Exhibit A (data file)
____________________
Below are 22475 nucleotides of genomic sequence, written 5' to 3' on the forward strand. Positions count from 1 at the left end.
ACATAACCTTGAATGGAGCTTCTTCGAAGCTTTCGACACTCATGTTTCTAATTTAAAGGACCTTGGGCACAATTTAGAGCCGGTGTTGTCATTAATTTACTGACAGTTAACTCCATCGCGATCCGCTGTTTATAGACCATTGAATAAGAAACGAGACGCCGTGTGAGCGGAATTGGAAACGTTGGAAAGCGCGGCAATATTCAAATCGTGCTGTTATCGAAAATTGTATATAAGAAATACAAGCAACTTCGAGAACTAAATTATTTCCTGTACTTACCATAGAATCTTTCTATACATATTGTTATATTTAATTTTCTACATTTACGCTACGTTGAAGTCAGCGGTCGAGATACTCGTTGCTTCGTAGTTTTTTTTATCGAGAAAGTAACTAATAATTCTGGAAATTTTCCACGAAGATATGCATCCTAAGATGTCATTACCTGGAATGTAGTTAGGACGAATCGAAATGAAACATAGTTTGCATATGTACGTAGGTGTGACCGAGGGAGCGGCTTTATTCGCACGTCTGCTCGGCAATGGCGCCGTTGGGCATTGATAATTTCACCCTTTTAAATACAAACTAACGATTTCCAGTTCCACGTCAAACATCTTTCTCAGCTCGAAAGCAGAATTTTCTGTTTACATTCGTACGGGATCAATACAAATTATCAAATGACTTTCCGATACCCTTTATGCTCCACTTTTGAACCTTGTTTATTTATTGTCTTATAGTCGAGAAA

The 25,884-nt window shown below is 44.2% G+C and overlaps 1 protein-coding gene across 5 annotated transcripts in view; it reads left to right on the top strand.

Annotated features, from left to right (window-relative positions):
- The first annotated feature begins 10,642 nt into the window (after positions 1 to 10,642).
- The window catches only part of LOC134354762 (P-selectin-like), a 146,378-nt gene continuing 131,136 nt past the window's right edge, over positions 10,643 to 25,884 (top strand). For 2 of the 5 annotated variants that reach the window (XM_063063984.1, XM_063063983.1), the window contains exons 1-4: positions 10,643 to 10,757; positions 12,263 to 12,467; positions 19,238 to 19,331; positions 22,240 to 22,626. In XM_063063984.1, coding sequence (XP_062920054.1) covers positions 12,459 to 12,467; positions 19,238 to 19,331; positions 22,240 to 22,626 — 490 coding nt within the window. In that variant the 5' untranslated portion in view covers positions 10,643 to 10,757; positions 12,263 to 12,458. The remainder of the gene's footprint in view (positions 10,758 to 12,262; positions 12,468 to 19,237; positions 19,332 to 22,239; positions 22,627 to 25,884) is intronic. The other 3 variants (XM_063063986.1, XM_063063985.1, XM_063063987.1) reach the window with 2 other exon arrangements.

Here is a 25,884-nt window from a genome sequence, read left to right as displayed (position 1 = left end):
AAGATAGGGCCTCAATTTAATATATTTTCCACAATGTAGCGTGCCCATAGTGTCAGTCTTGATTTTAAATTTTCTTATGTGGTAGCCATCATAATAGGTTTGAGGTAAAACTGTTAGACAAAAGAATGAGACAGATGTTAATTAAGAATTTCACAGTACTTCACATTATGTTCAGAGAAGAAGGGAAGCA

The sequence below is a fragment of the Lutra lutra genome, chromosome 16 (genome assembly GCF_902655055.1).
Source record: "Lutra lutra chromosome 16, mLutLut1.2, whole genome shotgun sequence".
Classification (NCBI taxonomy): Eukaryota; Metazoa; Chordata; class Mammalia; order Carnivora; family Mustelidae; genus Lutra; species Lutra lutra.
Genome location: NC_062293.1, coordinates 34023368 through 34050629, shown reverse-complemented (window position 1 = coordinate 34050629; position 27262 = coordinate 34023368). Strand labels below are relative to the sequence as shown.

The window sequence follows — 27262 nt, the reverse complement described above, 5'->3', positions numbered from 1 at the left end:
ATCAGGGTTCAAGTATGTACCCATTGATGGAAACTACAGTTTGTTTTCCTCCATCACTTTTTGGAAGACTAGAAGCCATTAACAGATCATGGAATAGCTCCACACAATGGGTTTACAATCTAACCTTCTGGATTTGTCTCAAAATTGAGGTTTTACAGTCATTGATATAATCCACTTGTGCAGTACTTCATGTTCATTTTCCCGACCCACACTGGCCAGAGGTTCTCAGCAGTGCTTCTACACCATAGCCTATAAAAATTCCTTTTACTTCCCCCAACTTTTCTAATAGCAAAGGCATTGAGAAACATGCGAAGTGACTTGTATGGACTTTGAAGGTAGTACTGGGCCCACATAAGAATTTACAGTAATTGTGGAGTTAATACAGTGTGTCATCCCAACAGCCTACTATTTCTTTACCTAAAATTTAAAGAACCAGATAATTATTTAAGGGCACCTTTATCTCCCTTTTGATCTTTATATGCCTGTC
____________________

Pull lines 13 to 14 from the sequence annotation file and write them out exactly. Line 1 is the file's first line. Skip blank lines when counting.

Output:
The window sequence follows — 27262 nt, the reverse complement described above, 5'->3', positions numbered from 1 at the left end:
ATCAGGGTTCAAGTATGTACCCATTGATGGAAACTACAGTTTGTTTTCCTCCATCACTTTTTGGAAGACTAGAAGCCATTAACAGATCATGGAATAGCTCCACACAATGGGTTTACAATCTAACCTTCTGGATTTGTCTCAAAATTGAGGTTTTACAGTCATTGATATAATCCACTTGTGCAGTACTTCATGTTCATTTTCCCGACCCACACTGGCCAGAGGTTCTCAGCAGTGCTTCTACACCATAGCCTATAAAAATTCCTTTTACTTCCCCCAACTTTTCTAATAGCAAAGGCATTGAGAAACATGCGAAGTGACTTGTATGGACTTTGAAGGTAGTACTGGGCCCACATAAGAATTTACAGTAATTGTGGAGTTAATACAGTGTGTCATCCCAACAGCCTACTATTTCTTTACCTAAAATTTAAAGAACCAGATAATTATTTAAGGGCACCTTTATCTCCCTTTTGATCTTTATATGCCTGTC